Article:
People usually do this in choosing doctors for the body. They choose those who others have found to be skilful and useful, rather than take a risk on any who are yet unknown and no one has tried.  Wisdom would say that no less should be required in making use of doctors or remedies for our spiritual edification; it is no less important than the other. If these things were observed in writing, reading, and hearing respectively, the Church of Christ might be preserved from many errors and offences. Many might be saved from much damaging and unprofitable writing and reading.

 

Conclusion

Some of the most highly commended books by those of Durham’s contemporaries are of course William Guthrie’s The Christian’s Great Interest and Samuel Rutherford’s Letters (The Loveliness of Christ contains quotations from the Letters). The Westminster Confession and Catechisms together with associated documents make vital reading. One of the documents is The Sum of Saving Knowledge, a valuable little book that strengthens assurance in explaining and applying the gospel. Durham wrote this together with David Dickson. Dickson also produced Truth’s Victory over Error to defend the Westminster Confession against many errors.

James Durham himself preached and published 72 sermons on Isaiah 53. These have been very highly commended. They are a rich presentation of Christ crucified as the “marrow of the gospel”. His commentary on the Song of Solomon explores the depths of communion with Christ in Christian experience. Spurgeon said that Durham was always good but in this commentary, he was at his best. He also discussed many practical aspects of church principles and order. His Treatise on Scandal also gives wise counsel in how to avoid stumbling others as well as in matters of church discipline and government.

READ MORE

LIKE THIS

Subscribe to our weekly newsletter and receive an updated article every week.

When Books Were Executed in Scotland

When Books Were Executed in Scotland

When Books Were Executed in Scotland
Matthew Vogan
Matthew Vogan is the General Manager at Reformation Scotland Trust. He has written various books including volumes about Samuel Rutherford and Alexander Shields.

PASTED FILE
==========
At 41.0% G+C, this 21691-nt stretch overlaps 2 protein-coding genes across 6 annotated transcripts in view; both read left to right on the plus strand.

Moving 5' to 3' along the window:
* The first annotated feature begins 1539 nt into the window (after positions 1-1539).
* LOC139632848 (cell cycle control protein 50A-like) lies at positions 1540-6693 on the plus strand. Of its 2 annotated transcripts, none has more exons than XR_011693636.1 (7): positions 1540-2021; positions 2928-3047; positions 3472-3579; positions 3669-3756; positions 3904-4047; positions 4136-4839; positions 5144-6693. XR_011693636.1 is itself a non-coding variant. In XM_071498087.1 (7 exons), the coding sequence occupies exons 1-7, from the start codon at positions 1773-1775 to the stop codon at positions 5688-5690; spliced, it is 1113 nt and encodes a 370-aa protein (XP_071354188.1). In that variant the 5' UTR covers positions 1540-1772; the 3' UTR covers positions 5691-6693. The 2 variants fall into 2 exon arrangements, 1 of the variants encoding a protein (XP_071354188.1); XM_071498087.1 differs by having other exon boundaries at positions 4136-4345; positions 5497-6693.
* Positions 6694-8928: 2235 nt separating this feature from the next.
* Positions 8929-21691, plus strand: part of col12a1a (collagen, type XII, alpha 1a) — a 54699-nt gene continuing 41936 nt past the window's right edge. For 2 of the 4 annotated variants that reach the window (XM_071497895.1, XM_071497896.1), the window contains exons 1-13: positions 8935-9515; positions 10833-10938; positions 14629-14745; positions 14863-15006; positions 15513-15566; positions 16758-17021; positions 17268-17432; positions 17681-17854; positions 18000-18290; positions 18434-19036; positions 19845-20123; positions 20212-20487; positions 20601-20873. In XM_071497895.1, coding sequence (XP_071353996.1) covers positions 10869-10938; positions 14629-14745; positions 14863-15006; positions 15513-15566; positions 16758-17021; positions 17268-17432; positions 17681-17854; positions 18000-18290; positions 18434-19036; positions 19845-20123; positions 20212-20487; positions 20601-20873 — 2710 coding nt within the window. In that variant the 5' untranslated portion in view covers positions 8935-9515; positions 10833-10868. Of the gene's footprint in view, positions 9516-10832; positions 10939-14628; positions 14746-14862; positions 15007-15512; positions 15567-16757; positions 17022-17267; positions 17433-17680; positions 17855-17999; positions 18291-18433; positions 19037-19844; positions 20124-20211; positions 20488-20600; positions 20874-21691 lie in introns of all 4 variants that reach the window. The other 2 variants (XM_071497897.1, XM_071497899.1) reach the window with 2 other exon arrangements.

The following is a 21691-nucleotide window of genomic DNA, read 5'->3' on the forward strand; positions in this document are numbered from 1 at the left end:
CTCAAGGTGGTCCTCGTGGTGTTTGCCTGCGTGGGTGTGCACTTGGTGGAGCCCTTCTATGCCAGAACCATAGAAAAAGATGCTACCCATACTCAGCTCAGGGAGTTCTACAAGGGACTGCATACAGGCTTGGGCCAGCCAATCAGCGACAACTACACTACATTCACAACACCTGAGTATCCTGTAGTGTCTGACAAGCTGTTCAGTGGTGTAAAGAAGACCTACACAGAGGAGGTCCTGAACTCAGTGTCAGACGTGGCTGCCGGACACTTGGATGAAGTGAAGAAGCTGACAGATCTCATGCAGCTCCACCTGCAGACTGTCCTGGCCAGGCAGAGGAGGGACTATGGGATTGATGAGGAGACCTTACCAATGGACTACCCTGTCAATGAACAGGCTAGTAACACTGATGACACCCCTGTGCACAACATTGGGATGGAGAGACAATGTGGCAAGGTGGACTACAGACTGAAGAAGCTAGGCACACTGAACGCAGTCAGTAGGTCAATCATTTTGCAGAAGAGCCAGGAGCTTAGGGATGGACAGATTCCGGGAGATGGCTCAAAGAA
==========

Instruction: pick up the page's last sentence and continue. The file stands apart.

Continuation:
24 Nov, 2016

If books are executed for their dangerous ideas, then the Stuarts must have felt threatened by the ideas of the Second Reformation in Scotland. Most of the key books and documents of the time were condemned by these kings to be burnt publicly by the hangman. It was an exercise in the power of the sword over the power of the pen. Perhaps it is not surprising that the first recorded book burning in history was by a king seeking to destroy the words of Scripture (Jeremiah 36:27).

Many books and documents were ‘executed’ at this time. It was a sinister threat to the author and all who would promote the ideas of the book. It was not a long journey for the Restoration regime to make from executing the Covenants to executing the Covenanters. Perhaps it was a desperate attempt to destroy ideas but of course it only attracted more readers for a book. As one writer has observed poetically: “books have souls as well as men, which survive their martyrdom, and are not burnt but crowned by the flames that encircle them”.

 

1. Defending the Liberty of the Church

One of the early books to be burnt was George Gillespie’s argument against the Anglican ceremonies being imposed on the Scottish Church. George Gillespie was young and exceptionally gifted. He explained the reasons in a forthright book. He said that these ceremonies in worship had their origin in Roman Catholic worship not Scripture. He argued they were not necessary, useful or lawful. And neither was their imposition merely unimportant.

The book he published was called A Dispute Against the English Popish Ceremonies obtruded upon the Church of Scotland. It was published anonymously in Holland due to the persecution of dissent. It appeared at exactly the right time – the summer of 1637 -in the midst of protest and uproar due to the introduction of the Book of Common Prayer.

We could think of this as a war between two books. Which would succeed – Gillespie or the Bishops? Although the Book of Common Prayer had the repressive force of government behind it, Gillespie’s book had the power and authority of God’s Word. In October 1637 the Privy Council ordered that all copies of Gillespie’s book to be collected and burnt by the public hangman. It was a last desperate attempt but too late. Gillespie’s book was never answered.

 

2. Defending the Liberty of the People

Our ideas of political power and its limitations were significantly shaped by Reformed writers. Such principles helped the Covenanters to resist autocratic rule. They remain relevant today. Samuel Rutherford published a key statement of these principles in Lex, Rex (The Law and the King). This book is a hammer blow against state claims for absolute power.